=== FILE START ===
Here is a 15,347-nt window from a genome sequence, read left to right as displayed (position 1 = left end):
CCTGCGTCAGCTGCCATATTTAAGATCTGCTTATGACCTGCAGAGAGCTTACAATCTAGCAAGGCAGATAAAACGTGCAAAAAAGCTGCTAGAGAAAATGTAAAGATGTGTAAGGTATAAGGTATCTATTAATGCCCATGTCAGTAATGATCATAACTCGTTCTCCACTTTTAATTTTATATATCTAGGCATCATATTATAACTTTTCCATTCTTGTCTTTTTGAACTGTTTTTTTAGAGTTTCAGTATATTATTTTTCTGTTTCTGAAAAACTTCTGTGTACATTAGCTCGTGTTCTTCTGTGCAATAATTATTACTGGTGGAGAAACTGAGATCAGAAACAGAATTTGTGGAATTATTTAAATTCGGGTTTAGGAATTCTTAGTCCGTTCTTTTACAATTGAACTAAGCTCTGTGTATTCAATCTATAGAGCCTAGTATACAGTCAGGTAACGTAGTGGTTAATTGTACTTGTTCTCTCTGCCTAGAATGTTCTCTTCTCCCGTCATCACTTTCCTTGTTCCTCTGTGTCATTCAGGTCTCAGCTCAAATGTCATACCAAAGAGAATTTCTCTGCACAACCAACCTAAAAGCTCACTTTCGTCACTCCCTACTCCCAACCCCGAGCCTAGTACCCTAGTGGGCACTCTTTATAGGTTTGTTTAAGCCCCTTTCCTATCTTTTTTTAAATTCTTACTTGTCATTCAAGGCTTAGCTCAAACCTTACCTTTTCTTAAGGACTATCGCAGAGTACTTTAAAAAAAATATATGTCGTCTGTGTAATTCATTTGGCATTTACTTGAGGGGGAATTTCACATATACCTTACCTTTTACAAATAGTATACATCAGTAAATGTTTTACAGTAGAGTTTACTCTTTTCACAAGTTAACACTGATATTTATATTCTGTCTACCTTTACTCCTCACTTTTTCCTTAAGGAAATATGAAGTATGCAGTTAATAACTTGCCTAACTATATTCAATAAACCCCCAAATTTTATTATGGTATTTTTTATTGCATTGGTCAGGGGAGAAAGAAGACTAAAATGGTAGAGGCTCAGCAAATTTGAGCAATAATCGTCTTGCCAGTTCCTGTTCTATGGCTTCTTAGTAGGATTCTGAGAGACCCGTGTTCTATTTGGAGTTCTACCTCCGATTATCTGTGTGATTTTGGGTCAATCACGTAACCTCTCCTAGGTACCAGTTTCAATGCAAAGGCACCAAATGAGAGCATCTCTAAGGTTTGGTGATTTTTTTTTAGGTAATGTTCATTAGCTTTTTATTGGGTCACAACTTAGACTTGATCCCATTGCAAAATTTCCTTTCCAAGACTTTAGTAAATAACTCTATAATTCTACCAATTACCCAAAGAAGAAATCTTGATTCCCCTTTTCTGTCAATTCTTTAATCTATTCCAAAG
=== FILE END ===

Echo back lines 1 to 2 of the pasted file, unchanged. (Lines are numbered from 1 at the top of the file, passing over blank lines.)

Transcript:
Here is a 15,347-nt window from a genome sequence, read left to right as displayed (position 1 = left end):
CCTGCGTCAGCTGCCATATTTAAGATCTGCTTATGACCTGCAGAGAGCTTACAATCTAGCAAGGCAGATAAAACGTGCAAAAAAGCTGCTAGAGAAAATGTAAAGATGTGTAAGGTATAAGGTATCTATTAATGCCCATGTCAGTAATGATCATAACTCGTTCTCCACTTTTAATTTTATATATCTAGGCATCATATTATAACTTTTCCATTCTTGTCTTTTTGAACTGTTTTTTTAGAGTTTCAGTATATTATTTTTCTGTTTCTGAAAAACTTCTGTGTACATTAGCTCGTGTTCTTCTGTGCAATAATTATTACTGGTGGAGAAACTGAGATCAGAAACAGAATTTGTGGAATTATTTAAATTCGGGTTTAGGAATTCTTAGTCCGTTCTTTTACAATTGAACTAAGCTCTGTGTATTCAATCTATAGAGCCTAGTATACAGTCAGGTAACGTAGTGGTTAATTGTACTTGTTCTCTCTGCCTAGAATGTTCTCTTCTCCCGTCATCACTTTCCTTGTTCCTCTGTGTCATTCAGGTCTCAGCTCAAATGTCATACCAAAGAGAATTTCTCTGCACAACCAACCTAAAAGCTCACTTTCGTCACTCCCTACTCCCAACCCCGAGCCTAGTACCCTAGTGGGCACTCTTTATAGGTTTGTTTAAGCCCCTTTCCTATCTTTTTTTAAATTCTTACTTGTCATTCAAGGCTTAGCTCAAACCTTACCTTTTCTTAAGGACTATCGCAGAGTACTTTAAAAAAAATATATGTCGTCTGTGTAATTCATTTGGCATTTACTTGAGGGGGAATTTCACATATACCTTACCTTTTACAAATAGTATACATCAGTAAATGTTTTACAGTAGAGTTTACTCTTTTCACAAGTTAACACTGATATTTATATTCTGTCTACCTTTACTCCTCACTTTTTCCTTAAGGAAATATGAAGTATGCAGTTAATAACTTGCCTAACTATATTCAATAAACCCCCAAATTTTATTATGGTATTTTTTATTGCATTGGTCAGGGGAGAAAGAAGACTAAAATGGTAGAGGCTCAGCAAATTTGAGCAATAATCGTCTTGCCAGTTCCTGTTCTATGGCTTCTTAGTAGGATTCTGAGAGACCCGTGTTCTATTTGGAGTTCTACCTCCGATTATCTGTGTGATTTTGGGTCAATCACGTAACCTCTCCTAGGTACCAGTTTCAATGCAAAGGCACCAAATGAGAGCATCTCTAAGGTTTGGTGATTTTTTTTTAGGTAATGTTCATTAGCTTTTTATTGGGTCACAACTTAGACTTGATCCCATTGCAAAATTTCCTTTCCAAGACTTTAGTAAATAACTCTATAATTCTACCAATTACCCAAAGAAGAAATCTTGATTCCCCTTTTCTGTCAATTCTTTAATCTATTCCAAAG